Threats
Hunting pressure is thought to have caused declines in parts of the species's range, but it still occurs close to heavily settled areas, and thus appears to be resilient to a degree of trapping (F. Lambert in litt. 2008). In 1999, a congener L. hoogerwerfi was recorded in bird markets in Medan, northern Sumatra for the first time; the extent to which Lophura pheasants feature in national or international trade is not known (Shepherd 2000). Much of the forest within the lower part of the species's altitudinal range around Kerinci has already been cleared for shifting cultivation, and is vulnerable to further illegal agricultural encroachment and increasingly frequent drought fires. The range is becoming increasingly fragmented, a trend which is likely to continue (Brickle 2005).


Conservation Actions Underway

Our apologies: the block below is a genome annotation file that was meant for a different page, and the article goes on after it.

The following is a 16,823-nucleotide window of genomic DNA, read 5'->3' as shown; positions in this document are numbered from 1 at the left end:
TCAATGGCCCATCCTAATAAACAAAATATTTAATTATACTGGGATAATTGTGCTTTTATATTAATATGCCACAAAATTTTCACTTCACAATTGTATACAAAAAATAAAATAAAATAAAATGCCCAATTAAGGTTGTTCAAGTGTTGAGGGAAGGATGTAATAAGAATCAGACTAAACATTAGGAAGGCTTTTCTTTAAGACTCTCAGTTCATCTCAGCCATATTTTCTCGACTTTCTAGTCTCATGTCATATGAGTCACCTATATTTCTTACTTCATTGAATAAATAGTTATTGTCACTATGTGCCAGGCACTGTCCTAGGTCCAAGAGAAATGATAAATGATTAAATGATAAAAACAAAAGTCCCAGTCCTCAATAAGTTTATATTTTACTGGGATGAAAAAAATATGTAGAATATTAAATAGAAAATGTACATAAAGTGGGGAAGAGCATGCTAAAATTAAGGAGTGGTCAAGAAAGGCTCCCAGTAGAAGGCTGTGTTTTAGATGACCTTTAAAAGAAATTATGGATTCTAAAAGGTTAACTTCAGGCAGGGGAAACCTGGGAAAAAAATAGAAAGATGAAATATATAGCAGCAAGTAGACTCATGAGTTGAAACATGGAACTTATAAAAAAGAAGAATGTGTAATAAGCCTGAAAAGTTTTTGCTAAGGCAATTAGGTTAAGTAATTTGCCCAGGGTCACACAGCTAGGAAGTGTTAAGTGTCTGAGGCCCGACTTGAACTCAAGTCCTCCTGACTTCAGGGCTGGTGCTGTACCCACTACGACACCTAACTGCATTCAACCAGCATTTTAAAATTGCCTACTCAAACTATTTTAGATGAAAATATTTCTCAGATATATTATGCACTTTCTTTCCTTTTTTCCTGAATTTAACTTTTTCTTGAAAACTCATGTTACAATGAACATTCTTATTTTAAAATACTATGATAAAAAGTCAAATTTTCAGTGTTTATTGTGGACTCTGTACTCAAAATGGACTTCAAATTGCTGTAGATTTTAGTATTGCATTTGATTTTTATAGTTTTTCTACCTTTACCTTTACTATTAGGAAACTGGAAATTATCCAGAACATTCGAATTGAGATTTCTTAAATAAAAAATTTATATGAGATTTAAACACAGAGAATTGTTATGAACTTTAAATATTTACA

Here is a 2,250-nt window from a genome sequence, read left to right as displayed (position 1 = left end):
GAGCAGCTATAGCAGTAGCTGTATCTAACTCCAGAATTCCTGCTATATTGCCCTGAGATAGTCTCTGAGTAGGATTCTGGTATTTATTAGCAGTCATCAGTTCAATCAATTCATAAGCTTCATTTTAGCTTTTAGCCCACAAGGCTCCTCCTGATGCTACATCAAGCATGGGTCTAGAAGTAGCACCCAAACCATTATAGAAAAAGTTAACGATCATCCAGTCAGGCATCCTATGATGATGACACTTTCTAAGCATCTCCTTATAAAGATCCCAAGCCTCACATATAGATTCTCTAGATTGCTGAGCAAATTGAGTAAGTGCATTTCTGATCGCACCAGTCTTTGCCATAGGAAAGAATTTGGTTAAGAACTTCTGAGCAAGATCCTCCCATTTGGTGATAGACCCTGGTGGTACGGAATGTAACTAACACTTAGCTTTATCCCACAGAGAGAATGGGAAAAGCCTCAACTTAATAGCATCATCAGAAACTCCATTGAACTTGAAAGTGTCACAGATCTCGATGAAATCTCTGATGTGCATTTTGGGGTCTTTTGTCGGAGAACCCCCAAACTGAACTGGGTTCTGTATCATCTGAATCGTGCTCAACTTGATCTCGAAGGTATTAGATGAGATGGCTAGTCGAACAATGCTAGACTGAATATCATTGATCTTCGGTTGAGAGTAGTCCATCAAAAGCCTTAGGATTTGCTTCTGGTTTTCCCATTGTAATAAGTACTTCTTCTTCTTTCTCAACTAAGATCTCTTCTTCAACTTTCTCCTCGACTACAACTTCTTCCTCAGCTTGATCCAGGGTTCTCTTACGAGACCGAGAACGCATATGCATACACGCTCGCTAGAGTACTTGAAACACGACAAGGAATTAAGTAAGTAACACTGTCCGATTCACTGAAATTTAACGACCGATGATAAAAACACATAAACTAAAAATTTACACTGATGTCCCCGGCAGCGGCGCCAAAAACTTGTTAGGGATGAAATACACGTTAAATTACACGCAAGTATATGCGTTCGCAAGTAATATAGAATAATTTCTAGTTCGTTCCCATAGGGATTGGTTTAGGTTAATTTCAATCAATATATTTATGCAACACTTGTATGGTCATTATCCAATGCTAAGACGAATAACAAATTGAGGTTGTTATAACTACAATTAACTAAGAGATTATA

The species is known to occur in at least two protected areas, the large Kerinci-Seblat National Park and Bukit Barisan Selatan (N. Winarni in litt. 2004). It also occurs in two other areas currently designated as protection forest, but proposed for upgrading to wildlife reserves, Gunung Singgalang and Bukit Dingin/Gunung Dempu. Conservation Actions Proposed
Clarify its taxonomic relationship with L. hoogerwerfi using DNA-sequencing techniques. Advocate full protection under Indonesian law. Analyse the data collected on this species in Kerinci-Seblat and Bukit Barisan Selatan National Parks to improve understanding of its threat status. Review the effectiveness of the protected areas system through surveys and advocate establishment of new, or gazette proposed, protected areas accordingly. Quantify the threat from hunting and associated disturbance.

References
BirdLife International. 2001. Threatened birds of Asia: the BirdLife International Red Data Book. BirdLife International, Cambridge, U.K.

Brickle, N. 2005. Little known pheasants: Salvadori's pheasant. World Pheasant Association News 75.